The cause of Hermon and Heroda's deafness remains unknown, and they admit it was naturally difficult to adjust.
'It took us a while to accept that we were deaf, as children we didn’t know if we were coming or going after several hearing tests in different places, different countries. We felt overwhelmed and anxious.
'We know what it was like to be hearing before the age of seven and it was difficult to accept that this would be our life from now on. Once we accepted it, we learned to accept ourselves.
'That was the day we learned to rejoice in the journey and celebrate the new path that opened up to us, a path in the deaf and hearing worlds. With culture and the beauty of British Sign Language.
'We happen to be deaf, we say happen, because we don’t see it as a disability as, others do. We see it as an advantage.
The twins say they don't see being deaf as a disability in the same way that other people do, but rather as an advantage
Hermon and Heroda compare getting use to wearing a hearing aid to getting new shoes, they embraces British sign language and the deaf community after moving to the UK
Revealing the positive aspects to deafness, the sisters added: 'With our hearing diminished our other senses become heightened, therefore our touch, taste and vision can appreciate different aspects maybe a hearing person wouldn’t.
'We moved to USA when we were seven because we became profoundly deaf and has babbled speech at the same time, due to unknown causes. They could not provide the treatment that was needed in Eritrea and Ethiopia.
'We were at an audiology clinic in USA, where my mum found out the result that we were both deaf.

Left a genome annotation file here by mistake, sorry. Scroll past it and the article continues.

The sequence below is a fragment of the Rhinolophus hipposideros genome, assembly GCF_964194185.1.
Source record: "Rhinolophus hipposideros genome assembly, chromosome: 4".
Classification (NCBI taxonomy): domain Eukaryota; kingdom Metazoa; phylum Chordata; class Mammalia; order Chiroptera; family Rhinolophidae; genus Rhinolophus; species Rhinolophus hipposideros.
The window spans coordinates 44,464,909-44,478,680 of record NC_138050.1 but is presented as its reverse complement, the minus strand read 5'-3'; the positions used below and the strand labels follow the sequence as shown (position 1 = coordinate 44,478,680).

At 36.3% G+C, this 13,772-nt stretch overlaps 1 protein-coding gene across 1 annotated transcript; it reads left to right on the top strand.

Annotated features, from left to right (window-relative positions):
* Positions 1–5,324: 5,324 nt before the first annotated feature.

'They put our hearing aids in our ears which is disconcerting because we didn’t know what the hearing aids were for. We were confused at first then got used to it after few weeks, just like new shoes.
'When the doctor in America confirmed that we were deaf, Mum gave up everything and spent a year teaching us how to communicate in English.
'Then we moved to UK for a better education and we embraced the deaf community and British Sign Language.'
Hermon and Heroda hope taking part in River Island's campaign will encourage other brands to make themselves accessible to the deaf community
The twins have aspirations to collaborate with more brands, launch their own fashion range and do motivational speaking to encourage others
The twins revealed why they chose to take part in River Island's campaign which features influencers including Felicity Hawyward and Niall Aslam.
'It’s huge opportunity for us to take part in the RI Campaign, and RI deserve credit for choosing such an important message to send, self-love.
'We wanted our message to be heard, it’s powerful message to those people who struggle in life. There is not enough self-love in the world today.
'I think there’s a lot of rejection, self-loathing in life and we want to encourage people, It’s OK to be yourself, it’s OK to look like you look.
'It’s beautiful to be involved with our British Sign Language messages and we want to educate people what sign language is and how beautiful it can be.
'Our identity is so important to us because if we weren’t deaf, we would simply not be the way we are now. We are proud of who we are, and our deafness is a part of that.
'Our self-love letter is one of the greatest gifts we can give to the deaf community especially.
'The River Island campaign with our inclusion made it accessible to the deaf communities, we hope more brands will take notice and make their brands more accessible in the future.'
Meet the stars of River Island's new #LoveFromMe campaign
Hermon (pictured left) revealed in her self-love letter that she's never allowed the hurt of rejection to dampen her fire, Heroda (pictured right) revealed she's learnt to love her body including scars from keloids which have become part of her personality